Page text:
By Ray Bennett
KRAKOW – With charm, skill and a good deal of wit, French pianist, composer, educator, orchestrator, and music producer Jean-Michel Bernard provided a fresh perspective on a range of well-known movie and television themes on Thursday night.
Highlights included Lalo Schifrin’s beautiful theme for Stuart Rosenberg’s prison picture “Cool Hand Luke” (1967) featuring the peerless Sara Andon (pictured above) on flute, sparkling renditions of Schifrin’s themes for the Sixties TV shows “Mannix” and “Mission: Impossible”, Alex North’s inspired music for Stanley Kubrick’s epic “Spartacus” (1960) and Jerry Goldsmith’s wonderful score for Paul Verhoeven’s racy “Basic Instinct” (1992)
The two-hour recital in the Theatre Hall at ICE Krakow was part of the Krakow Film Music Festival series Cinematic Piano in which recognised artists are invited to present original interpretations of film music.
Alone at the keyboard, Bernard displayed great virtuosity with a winning command of a wide variety of movie cues, themes and melodies gained from classical training and playing the blues. He said, “After four years playing with Ray Charles, maybe I can play some blues.”
“To play at the best film music festival in the world is a great honour,” the Frenchman said and he began with a selection of pieces by French composers: the music from Phillipe Sarde’s song “La Chanson d’Helene” sung by Romy Schneider in Claude Sautet’s romantic drama “The Things of Life” (1970); Francois de Roubaix’s principal theme for Jose Giovanni’s crime drama “Scoumone” (1972) starring Jean-Paul Belmondo and Claudia Cardinale; and Francis Lai’s theme from Claude Lelouch’s drama “Live for Life” (1967) starring Yves Montand, Candice Bergen and Annie Girardot.
A handful of themes illustrated his own talent for writing movie scores as a cue from Anne Giafferi’s romantic comedy “Ange et Gabrielle” (2015, a.k.a. “Love at First Child), starring Isabelle Carre and Patrick Bruel, led to his opening title theme for Michel Gondry’s comedy drama “The Science of Sleep” (2006) starring Gael Garcia Bernal and Charlotte Gainsbourg.
Bernard’s wife Kimiko Ono (pictured above) lent her restrained and lovely voice to his song “Here With You” (lyrics by Charlie Kaufman) from Gondry’s “Human Nature” (2001) starring Tim Robbins, Rhys Ifans and Patricia Arquette, who sang it in the picture. Ono stayed for Bernard’s “Golden the Pony Boy” (for which she wrote the lyrics), the end-title song from “The Science of Sleep”. They were joined by cellist Jan Stoklosa, who remained to accompany the piano on a radio program theme written by Bernard titled “Je vous écris du plus lointain de mes rêves”.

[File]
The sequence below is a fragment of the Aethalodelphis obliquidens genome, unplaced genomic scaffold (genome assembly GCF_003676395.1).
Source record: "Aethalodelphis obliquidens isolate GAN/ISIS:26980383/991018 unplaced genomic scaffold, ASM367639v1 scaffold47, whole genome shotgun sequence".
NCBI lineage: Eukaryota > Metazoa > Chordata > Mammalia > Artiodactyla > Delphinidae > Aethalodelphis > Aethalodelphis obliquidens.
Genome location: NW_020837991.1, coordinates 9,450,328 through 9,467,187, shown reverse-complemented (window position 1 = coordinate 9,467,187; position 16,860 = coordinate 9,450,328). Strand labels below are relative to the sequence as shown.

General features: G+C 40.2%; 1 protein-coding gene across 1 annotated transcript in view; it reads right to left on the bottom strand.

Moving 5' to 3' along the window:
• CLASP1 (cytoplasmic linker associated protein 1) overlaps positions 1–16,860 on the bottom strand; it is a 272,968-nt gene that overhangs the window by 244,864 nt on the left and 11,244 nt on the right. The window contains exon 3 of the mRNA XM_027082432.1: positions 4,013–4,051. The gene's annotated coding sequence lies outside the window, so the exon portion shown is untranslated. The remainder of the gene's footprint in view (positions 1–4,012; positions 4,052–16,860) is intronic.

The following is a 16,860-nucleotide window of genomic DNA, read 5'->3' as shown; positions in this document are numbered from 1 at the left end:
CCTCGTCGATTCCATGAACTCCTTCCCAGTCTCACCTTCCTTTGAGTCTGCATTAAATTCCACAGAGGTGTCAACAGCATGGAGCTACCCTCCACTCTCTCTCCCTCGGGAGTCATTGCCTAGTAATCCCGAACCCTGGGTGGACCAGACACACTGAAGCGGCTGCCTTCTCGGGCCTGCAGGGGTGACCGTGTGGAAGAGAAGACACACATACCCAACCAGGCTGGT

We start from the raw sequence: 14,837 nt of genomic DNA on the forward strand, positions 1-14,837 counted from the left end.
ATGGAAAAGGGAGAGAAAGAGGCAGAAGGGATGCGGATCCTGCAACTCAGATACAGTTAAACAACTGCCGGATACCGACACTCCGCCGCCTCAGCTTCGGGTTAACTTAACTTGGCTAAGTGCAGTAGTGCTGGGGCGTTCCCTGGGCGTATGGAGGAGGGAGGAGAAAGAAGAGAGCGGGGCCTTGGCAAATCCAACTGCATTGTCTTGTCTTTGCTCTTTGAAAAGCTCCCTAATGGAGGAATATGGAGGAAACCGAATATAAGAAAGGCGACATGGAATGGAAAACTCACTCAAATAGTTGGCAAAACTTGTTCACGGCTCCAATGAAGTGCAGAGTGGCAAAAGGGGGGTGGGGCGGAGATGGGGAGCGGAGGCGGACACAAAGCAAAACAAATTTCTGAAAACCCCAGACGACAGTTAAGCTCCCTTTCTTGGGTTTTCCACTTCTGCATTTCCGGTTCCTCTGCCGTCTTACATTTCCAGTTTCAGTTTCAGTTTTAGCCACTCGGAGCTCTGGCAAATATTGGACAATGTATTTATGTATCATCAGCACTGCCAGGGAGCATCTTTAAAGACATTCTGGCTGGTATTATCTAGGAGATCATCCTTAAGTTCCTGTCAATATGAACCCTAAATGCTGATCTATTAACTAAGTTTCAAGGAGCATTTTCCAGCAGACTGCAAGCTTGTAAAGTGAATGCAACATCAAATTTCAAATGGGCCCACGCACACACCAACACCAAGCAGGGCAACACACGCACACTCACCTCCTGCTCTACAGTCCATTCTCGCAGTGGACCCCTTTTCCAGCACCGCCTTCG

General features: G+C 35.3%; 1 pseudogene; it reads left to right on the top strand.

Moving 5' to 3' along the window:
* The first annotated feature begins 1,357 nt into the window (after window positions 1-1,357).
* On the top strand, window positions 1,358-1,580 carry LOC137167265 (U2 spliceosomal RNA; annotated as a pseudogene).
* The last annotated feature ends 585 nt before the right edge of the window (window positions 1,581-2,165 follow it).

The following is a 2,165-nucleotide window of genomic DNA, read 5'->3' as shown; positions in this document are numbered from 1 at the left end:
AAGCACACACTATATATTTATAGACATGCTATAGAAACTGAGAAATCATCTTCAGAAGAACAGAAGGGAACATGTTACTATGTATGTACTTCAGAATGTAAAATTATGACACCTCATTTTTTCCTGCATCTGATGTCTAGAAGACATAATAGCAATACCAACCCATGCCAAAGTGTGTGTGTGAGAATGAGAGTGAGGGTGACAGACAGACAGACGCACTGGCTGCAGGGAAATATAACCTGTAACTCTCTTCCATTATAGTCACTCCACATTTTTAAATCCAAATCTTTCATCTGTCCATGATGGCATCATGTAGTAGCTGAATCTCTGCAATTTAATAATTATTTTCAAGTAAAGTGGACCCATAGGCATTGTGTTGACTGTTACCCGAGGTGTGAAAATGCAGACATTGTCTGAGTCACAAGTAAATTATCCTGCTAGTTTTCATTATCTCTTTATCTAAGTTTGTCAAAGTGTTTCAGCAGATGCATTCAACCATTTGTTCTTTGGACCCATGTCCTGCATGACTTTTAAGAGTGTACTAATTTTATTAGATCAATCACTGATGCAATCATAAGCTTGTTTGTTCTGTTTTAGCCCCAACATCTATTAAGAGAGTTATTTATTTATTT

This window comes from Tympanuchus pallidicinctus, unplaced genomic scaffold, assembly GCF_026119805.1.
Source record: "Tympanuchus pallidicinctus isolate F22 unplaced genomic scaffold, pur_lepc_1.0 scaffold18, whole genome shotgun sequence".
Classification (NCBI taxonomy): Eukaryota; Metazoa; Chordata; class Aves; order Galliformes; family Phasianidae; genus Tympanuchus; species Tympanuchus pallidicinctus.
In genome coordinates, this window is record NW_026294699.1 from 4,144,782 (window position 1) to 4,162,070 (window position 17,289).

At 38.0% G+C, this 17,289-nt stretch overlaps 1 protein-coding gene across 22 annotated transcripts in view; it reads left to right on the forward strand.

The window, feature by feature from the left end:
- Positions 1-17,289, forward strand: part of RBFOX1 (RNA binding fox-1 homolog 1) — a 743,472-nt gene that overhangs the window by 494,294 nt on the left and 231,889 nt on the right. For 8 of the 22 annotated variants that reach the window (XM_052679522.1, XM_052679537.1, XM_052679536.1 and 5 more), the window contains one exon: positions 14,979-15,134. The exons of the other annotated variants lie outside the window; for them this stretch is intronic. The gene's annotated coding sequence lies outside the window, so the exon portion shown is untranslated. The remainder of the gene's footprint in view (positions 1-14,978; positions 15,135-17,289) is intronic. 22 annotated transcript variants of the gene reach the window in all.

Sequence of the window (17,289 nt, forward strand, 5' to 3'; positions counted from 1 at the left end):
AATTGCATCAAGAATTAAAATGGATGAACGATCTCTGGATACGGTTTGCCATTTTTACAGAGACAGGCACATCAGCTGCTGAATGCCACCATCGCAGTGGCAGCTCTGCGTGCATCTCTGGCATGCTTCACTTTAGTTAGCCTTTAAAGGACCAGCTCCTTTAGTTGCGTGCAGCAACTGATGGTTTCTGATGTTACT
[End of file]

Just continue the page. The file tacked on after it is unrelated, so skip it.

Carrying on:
Bernard ended the set with the music from his plaintive song “Mr. Fletcher’s Song” (lyrics by Paul Barman and Michel Gondry) from Gondry’s “Be Kind Rewind” (2008) starring Jack Black, Yaslin Bey and Danny Glover, who played Mr. Fletcher. The song was performed in the film by Bernard and the late blues singer Moe Holmes.
Moving to the Hollywood greats, Bernard treated the audience to inventive examinations of familiar themes that included John Williams’s “E.T. The Extra Terrestrial” (Steven Spielberg, 1982) and “Schindler’s List” (Spielberg, 1983), Bernard Hermann’s “Taxi Driver” (Martin Scorcese, 1976), Bill Lee’s “Mo’ Better Blues” (Spike Lee, 1990), Ennio Morricone’s “The Fifth Day of Piece” (Giuliano Montaldo, 1970) and Ryüchi Sakamoto’s “Merry Christmas Mr. Lawrence” (Nagisa Ôshima, 1983).
Bernard has also collaborated with Lalo Schifrin and he praised the great Argentinian composer for his influence on film music. He followed Schifrin’s “Cool Hand Luke” theme with a suite from his scores for Richard Lester’s “The Four Musketeers” (1974) and Richard Fleischer’s “Che!” (1969) that Bernard called “The Cheketeers”, and the TV themes “Mannix” and “Mission: Impossible”.
Kimiko Ono performed delightfully Schifrin’s song “That Night” (lyrics by Norman Gimbel), which Sally Stevens sang in Mark Rydell’s drama “The Fox” (1967), and following “Spartacus” and “Basic Instinct”, Bernard ended the evening with a typically cheeky impromptu Chopin fantasy.
After prolonged standing applause for an evening’s entertainment during which the pianist sometimes ventured successfully into Victor Borge territory, Bernard returned to the piano to sign off with a piece he called “Rappel (Recall): A Handful of Keys” in tribute to Fats Waller’s 1938 album of that name.